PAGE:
Florida is the largest fresh-market tomato (Solanum lycopersicum L.)–producing state in the United States. Although vegetable production requires frequent water supply throughout the crop production cycle to produce maximum yield and ensure high-quality produce, overirrigation can reduce crop yield and increase negative environmental consequences. This study was conducted to evaluate and compare irrigation schedules by a real-time and location-specific evapotranspiration (ET)-based SmartIrrigation Vegetable App (SI) with a historic ET-based schedule (HI). A field study was conducted on drip-irrigated, fresh-market tomato during the Fall of 2015 and Spring of 2016 on a Florida sandy soil. The two scheduling methods (SI and HI) were evaluated for irrigation water application, plant biomass accumulation, nutrient uptake and partitioning, and yield in open-field tomato production. Treatments included 100% HI (T1); 66% SI (T2); 100% SI (T3); and 150% SI (T4). Treatments were arranged in a randomized complete block design with four replicates per treatment during the two production seasons. In both seasons, depth of irrigation water applied increased in the order of T2 < T3 < T1 < T4. Total water savings was greater for T3 schedule compared with T1 schedule at 22% and 16% for fall and spring seasons, respectively. No differences were observed among treatments for tomato biomass accumulation at all sampling periods during both seasons. However, T3 resulted in significantly greater total marketable yield compared with other treatments in both seasons. The impact of irrigation application rate was greater in fruit and leaf nitrogen accumulation compared with that of stem and root biomass. Based on the plant performance and water savings, this study concludes that under a sandy soil condition, a real-time location-specific irrigation scheduler improves irrigation scheduling accuracy in relation to actual crop water requirement in open-field tomato production.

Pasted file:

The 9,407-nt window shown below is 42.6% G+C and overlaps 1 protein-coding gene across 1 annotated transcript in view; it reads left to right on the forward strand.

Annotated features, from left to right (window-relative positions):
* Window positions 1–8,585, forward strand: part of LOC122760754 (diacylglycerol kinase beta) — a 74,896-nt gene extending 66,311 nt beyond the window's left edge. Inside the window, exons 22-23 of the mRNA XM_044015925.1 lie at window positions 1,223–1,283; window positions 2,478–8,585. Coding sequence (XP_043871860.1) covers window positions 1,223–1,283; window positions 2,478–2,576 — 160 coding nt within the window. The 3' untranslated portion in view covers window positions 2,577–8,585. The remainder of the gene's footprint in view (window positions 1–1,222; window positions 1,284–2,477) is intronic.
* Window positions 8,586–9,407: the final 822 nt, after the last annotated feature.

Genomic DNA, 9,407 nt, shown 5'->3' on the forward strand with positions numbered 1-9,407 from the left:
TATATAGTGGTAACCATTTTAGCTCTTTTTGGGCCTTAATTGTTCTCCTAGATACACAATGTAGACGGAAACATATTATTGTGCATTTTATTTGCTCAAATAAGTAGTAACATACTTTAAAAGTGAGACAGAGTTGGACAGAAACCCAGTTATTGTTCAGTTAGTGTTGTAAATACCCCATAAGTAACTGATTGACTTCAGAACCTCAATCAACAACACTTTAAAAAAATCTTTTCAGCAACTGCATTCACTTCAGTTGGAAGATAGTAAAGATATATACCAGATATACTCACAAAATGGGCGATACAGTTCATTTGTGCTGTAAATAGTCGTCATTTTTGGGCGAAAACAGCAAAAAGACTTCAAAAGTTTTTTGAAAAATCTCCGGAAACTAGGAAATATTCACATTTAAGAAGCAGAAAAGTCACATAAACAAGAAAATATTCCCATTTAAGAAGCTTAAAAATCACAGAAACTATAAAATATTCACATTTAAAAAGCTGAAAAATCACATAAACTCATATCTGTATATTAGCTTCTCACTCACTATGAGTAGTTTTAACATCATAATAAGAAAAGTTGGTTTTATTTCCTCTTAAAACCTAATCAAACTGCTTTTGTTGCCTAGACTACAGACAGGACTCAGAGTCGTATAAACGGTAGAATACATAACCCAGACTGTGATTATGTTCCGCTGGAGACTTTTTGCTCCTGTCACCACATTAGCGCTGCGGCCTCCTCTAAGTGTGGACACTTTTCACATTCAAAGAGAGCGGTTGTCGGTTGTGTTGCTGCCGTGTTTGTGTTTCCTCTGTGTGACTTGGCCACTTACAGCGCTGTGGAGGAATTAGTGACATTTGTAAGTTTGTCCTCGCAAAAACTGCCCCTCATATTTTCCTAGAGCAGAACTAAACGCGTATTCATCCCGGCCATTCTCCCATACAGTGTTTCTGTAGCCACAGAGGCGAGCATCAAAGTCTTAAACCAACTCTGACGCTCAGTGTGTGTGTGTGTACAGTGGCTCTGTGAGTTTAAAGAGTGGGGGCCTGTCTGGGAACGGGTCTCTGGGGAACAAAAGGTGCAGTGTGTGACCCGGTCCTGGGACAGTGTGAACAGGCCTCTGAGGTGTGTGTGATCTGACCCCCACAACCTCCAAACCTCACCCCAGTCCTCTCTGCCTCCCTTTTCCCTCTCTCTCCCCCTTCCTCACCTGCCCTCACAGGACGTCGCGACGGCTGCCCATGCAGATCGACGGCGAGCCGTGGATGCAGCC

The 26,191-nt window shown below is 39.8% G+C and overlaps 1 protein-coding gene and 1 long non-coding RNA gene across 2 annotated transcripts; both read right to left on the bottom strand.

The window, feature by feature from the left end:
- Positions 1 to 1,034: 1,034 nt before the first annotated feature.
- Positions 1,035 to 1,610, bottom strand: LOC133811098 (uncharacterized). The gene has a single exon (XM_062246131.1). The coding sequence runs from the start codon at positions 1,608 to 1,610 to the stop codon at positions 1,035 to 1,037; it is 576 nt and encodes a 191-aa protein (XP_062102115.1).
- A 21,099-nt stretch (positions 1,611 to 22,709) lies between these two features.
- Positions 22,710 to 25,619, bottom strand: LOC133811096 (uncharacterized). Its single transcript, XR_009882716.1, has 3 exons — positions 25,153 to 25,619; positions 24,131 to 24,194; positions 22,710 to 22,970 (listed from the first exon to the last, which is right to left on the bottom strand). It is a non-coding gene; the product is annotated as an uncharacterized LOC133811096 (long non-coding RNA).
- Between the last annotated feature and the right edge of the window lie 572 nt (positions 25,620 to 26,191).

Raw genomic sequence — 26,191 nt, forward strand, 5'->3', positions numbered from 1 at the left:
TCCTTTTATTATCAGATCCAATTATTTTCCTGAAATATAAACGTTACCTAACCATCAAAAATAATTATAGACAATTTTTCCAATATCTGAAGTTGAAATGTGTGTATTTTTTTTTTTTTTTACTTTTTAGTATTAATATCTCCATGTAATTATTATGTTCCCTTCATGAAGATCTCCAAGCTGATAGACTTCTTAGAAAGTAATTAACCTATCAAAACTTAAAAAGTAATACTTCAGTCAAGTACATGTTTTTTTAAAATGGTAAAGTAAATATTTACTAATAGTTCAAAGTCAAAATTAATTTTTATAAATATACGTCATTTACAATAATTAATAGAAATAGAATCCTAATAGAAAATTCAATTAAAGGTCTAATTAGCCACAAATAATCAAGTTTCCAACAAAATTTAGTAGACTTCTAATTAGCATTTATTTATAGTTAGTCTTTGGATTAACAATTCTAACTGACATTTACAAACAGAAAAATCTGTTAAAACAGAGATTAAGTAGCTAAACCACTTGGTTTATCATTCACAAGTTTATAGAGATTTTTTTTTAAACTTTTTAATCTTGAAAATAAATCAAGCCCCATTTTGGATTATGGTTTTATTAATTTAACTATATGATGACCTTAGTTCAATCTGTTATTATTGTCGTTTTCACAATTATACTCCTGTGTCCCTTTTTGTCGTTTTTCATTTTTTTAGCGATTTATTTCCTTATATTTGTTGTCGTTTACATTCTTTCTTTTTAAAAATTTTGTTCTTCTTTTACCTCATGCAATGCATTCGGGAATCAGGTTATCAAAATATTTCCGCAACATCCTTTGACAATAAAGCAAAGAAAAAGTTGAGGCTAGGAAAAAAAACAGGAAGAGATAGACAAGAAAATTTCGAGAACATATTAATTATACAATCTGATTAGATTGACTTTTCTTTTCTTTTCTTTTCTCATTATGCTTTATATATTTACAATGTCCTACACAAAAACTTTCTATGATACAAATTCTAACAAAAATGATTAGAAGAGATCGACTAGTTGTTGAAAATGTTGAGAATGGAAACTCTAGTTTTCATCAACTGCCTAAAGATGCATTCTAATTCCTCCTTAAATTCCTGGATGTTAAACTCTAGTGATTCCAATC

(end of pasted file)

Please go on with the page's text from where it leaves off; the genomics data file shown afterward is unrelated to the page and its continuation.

Effective nutrient and irrigation management practices are critical for optimum growth and yield in open-field fresh-market tomato production. Although nutrient and irrigation management practices have been well-studied for tomato production in Florida, more studies of the current highly efficient production systems would be considered essential. Therefore, a two-season (Fall 2016 and Spring 2017) study was conducted in Immokalee, FL, to evaluate the effects of the nitrogen (N) rates under different irrigation regimes and to determine the optimum N requirement for open-field fresh-market tomato production. To evaluate productivity, the study investigated the effects of N rates and irrigation regimes on plant and root growth, yield, and production efficiency of fresh-market tomato. The study demonstrated that deficit irrigation (DI) targeting 66% daily evapotranspiration (ET) replacement significantly increased tomato root growth compared with full irrigation (FI) at 100% ET. Similarly, DI application increased tomato growth early in the season compared with FI. Therefore, irrigation applications may be adjusted downward from FI, especially early during a wet season, thereby potentially improving irrigation water use efficiency (iWUE) and reducing leaching potential of Florida sandy soils. However, total marketable yield significantly increased under FI compared with DI. This suggests that although DI may increase early plant growth, the application of DI throughout the season may result in yield reduction. Although N application rates had no significant effects on biomass production, tomato marketable yield with an application rate of 134 kg·ha−1 N was significantly lower compared with other N application rates (179, 224, and 269 kg·ha−1). It was also observed that there were no significant yield benefits with N application rates higher than 179 kg·ha−1. During the fall, iWUE was higher under DI (33.57 kg·m−3) than under FI (25.57 kg·m−3); however, iWUE was similar for both irrigation treatments during spring (FI = 14.04 kg·m−3; DI = 15.29 kg·m−3). The N recovery (REC-N) rate was highest with 134 kg·ha−1 N; however, REC-N was similar with 179, 224, and 269 kg·ha−1 N rates during both fall and spring. Therefore, these study results could suggest that DI could be beneficial to tomato production only when applied during early growth stages, but not throughout the growing season. Both yield and efficiency results indicated that the optimum N requirement for open-field fresh-market tomato production in Florida may not exceed 179 kg·ha−1 N.